SEEC has taken on three new staff members to help run the Democracy Voucher program, including program manager René LeBeau. She served as King County’s Ballot Processing Program Manager for nearly 10 years before coming to SEEC.
In addition, SEEC hired two staff members devoted to public outreach for the voucher program. Their goal is to educate Seattle residents about vouchers and make participation easy.
5. SEEC has convened a community advisory group to guide rulemaking and ensure broad accessibility.
As part of their outreach efforts, SEEC staff have gathered a small group of interested parties to offer input on some of the voucher program rulemaking questions related to community access.
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The diverse group includes members from organizations involved with the initiative last year, representatives of some of Seattle’s minority populations eager to see Democracy Vouchers amplify their voices in the city, and a former campaign manager who knows the ins and outs of candidate concerns. The group meets twice a month and offers commission staff input on how to make the program rollout reflect Seattle’s diversity. (Full disclosure: Sightline Institute is also represented.)
6. A new website explains HES for voters and candidates.
As another part of its community outreach, SEEC launched a new section of its website last month to explain Democracy Vouchers. The site covers frequently asked questions from the perspectives of Seattle residents and prospective candidates.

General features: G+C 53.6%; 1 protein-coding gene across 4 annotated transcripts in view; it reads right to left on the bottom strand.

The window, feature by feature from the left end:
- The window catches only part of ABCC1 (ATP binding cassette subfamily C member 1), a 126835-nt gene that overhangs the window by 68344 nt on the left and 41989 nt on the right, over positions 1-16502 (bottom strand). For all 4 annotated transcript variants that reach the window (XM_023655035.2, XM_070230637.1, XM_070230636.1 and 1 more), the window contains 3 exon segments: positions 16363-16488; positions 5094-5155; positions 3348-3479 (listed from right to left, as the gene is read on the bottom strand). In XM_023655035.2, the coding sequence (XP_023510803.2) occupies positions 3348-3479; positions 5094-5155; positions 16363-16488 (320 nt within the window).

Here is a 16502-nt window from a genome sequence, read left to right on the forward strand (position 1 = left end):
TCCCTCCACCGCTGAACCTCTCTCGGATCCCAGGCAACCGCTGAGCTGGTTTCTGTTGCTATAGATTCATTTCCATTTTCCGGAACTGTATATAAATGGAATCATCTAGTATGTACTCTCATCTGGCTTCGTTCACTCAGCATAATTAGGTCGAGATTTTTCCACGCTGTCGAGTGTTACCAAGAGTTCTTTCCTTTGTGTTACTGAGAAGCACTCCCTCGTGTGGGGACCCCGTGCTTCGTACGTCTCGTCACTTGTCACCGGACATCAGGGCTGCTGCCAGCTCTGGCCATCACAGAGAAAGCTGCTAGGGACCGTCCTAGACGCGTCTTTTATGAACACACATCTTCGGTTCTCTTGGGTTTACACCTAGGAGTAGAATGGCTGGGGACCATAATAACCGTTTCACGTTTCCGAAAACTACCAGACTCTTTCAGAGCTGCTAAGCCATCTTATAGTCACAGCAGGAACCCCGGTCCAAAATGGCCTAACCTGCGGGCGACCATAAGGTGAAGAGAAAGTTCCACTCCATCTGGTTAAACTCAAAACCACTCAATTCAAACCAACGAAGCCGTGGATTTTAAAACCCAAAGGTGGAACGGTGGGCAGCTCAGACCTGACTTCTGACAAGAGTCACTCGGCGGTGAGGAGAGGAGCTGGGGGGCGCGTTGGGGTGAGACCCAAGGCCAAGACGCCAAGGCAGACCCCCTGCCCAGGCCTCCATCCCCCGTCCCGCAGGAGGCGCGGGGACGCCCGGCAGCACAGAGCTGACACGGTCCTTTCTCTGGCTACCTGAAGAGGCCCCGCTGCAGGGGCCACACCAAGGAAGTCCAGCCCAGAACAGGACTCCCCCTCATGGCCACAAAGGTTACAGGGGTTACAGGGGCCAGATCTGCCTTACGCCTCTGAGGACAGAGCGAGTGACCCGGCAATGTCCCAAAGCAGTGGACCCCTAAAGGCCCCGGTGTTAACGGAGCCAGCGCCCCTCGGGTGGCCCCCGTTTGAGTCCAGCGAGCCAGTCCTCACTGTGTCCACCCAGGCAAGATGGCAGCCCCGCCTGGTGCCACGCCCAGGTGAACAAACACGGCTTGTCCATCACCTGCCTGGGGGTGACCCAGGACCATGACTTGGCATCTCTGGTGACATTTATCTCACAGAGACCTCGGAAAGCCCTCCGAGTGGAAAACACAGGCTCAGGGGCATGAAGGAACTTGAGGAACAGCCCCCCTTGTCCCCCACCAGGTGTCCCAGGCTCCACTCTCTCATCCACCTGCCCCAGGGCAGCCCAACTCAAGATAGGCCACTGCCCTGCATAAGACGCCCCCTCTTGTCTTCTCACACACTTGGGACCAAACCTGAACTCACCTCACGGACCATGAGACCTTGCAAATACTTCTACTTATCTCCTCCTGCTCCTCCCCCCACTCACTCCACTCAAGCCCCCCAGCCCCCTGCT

Soon the site will include a list of candidates who have qualified for the program, and starting in January, the site will publicly track all voucher donations made to qualified candidates.
7. Whether vouchers will go electronic for 2017 is still undecided.
One question the initiative left open was whether Seattle residents would be able to assign their vouchers to qualified candidates in the 2017 election online, or whether online vouchers would not come until 2019.
The electronic system carries with it a host of security challenges, which have been top of mind for SEEC and its contractors in the last few months. Any online system must be able to, among other things, verify the identity of anyone assigning a voucher online and also be secure enough that no one can forge another person’s signature or identity.
At the moment, it remains to be seen whether Seattleites will be able to go online next year and send their vouchers to their favorite candidates or will have to wait until 2019 to get their cell phones and tablets involved in local elections. Paper vouchers, though, will be ready to go from the very beginning of 2017.
8. SEEC is hashing out the nitty-gritty rulemaking.
Finally, one of the commission’s main jobs this year is writing and approving the rules that will govern the details of the Voucher Program. These rules includes everything from who can collect vouchers to exactly how many days a candidate has to return excess voucher funds after an election.
Sightline has sent commission staff a series of policy memos on rulemaking questions. We’ve been busy ferreting out best practices from similar public funding programs and offering suggestions on policy design and strategy to make Seattle’s Voucher Program as effective and easy to use as possible.
Seattle is on its way to empowering everyday people in its elections
From the outside, it may look like this has been a boring year for Honest Elections Seattle, but in fact, it’s been anything but. Of course, the real fun won’t start until Democracy Vouchers go out after the new year, but meanwhile, Seattleites can thank the attentive “gardeners” at SEEC and participating community organizations for nourishing the seed of Seattle’s dream to limit the influence of big money in local politics and empower more people in shaping the city’s future.